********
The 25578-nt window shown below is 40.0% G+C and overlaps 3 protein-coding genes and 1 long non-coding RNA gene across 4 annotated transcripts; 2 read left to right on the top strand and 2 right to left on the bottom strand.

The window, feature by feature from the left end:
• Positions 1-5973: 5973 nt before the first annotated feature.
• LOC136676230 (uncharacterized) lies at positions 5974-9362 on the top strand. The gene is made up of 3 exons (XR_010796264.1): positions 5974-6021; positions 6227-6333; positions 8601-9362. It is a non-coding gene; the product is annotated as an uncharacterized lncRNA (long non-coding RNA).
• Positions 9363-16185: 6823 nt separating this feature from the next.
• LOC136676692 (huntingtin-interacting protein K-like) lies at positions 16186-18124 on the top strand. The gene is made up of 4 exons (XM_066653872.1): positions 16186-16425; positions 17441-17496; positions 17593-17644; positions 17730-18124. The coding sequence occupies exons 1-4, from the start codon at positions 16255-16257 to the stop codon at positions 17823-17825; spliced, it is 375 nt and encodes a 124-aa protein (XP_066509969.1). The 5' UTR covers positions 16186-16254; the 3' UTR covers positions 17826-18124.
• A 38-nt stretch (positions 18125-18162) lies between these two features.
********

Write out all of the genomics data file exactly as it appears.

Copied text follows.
The 25578-nt window shown below is 40.0% G+C and overlaps 3 protein-coding genes and 1 long non-coding RNA gene across 4 annotated transcripts; 2 read left to right on the top strand and 2 right to left on the bottom strand.

The window, feature by feature from the left end:
• Positions 1-5973: 5973 nt before the first annotated feature.
• LOC136676230 (uncharacterized) lies at positions 5974-9362 on the top strand. The gene is made up of 3 exons (XR_010796264.1): positions 5974-6021; positions 6227-6333; positions 8601-9362. It is a non-coding gene; the product is annotated as an uncharacterized lncRNA (long non-coding RNA).
• Positions 9363-16185: 6823 nt separating this feature from the next.
• LOC136676692 (huntingtin-interacting protein K-like) lies at positions 16186-18124 on the top strand. The gene is made up of 4 exons (XM_066653872.1): positions 16186-16425; positions 17441-17496; positions 17593-17644; positions 17730-18124. The coding sequence occupies exons 1-4, from the start codon at positions 16255-16257 to the stop codon at positions 17823-17825; spliced, it is 375 nt and encodes a 124-aa protein (XP_066509969.1). The 5' UTR covers positions 16186-16254; the 3' UTR covers positions 17826-18124.
• A 38-nt stretch (positions 18125-18162) lies between these two features.